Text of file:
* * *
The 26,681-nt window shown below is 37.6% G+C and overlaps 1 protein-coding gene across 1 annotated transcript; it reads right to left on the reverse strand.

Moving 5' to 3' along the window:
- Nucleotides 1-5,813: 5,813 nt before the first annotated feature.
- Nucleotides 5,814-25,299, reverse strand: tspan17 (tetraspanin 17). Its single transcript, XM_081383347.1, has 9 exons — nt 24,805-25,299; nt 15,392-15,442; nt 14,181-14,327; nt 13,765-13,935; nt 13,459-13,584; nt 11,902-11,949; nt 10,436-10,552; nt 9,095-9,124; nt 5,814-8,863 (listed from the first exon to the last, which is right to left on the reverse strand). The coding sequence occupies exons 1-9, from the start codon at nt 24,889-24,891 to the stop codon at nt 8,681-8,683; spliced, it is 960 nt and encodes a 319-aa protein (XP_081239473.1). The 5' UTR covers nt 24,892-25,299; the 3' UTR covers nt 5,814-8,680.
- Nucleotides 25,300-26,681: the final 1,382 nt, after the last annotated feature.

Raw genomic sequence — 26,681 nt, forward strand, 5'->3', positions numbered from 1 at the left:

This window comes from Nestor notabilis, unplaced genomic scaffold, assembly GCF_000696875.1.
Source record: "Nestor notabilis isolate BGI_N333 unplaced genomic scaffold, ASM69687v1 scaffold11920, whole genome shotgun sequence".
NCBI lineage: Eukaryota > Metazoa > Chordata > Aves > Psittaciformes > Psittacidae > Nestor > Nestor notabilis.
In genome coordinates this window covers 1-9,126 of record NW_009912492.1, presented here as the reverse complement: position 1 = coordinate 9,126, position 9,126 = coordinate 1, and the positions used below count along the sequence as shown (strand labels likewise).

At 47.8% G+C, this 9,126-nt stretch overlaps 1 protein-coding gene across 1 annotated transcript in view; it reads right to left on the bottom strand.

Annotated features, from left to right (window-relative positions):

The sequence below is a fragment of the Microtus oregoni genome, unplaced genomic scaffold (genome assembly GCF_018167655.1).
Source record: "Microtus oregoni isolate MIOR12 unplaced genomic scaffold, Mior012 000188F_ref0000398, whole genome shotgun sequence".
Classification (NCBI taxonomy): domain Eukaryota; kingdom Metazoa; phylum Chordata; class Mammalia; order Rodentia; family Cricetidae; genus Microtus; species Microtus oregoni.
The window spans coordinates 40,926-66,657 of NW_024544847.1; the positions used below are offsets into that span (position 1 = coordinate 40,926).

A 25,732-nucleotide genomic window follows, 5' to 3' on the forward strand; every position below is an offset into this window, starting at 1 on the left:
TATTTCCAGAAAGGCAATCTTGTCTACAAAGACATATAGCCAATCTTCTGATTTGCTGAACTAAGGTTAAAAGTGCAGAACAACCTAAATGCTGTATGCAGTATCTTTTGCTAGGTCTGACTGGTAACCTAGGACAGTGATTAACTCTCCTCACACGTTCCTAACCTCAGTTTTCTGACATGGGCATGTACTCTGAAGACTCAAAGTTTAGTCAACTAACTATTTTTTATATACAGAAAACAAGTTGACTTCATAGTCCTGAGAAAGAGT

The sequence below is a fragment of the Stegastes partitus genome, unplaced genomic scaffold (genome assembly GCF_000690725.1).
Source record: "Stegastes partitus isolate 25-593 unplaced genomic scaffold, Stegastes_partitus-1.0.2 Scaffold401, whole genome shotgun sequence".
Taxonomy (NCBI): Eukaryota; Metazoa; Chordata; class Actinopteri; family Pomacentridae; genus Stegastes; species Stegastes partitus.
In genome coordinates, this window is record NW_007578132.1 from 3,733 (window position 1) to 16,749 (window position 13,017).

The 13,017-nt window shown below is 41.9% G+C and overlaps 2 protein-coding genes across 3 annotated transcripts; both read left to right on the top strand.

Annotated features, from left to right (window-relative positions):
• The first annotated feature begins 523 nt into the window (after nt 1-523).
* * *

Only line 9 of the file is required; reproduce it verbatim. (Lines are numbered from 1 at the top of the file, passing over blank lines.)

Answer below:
NCBI lineage: Eukaryota > Metazoa > Chordata > Aves > Psittaciformes > Psittacidae > Nestor > Nestor notabilis.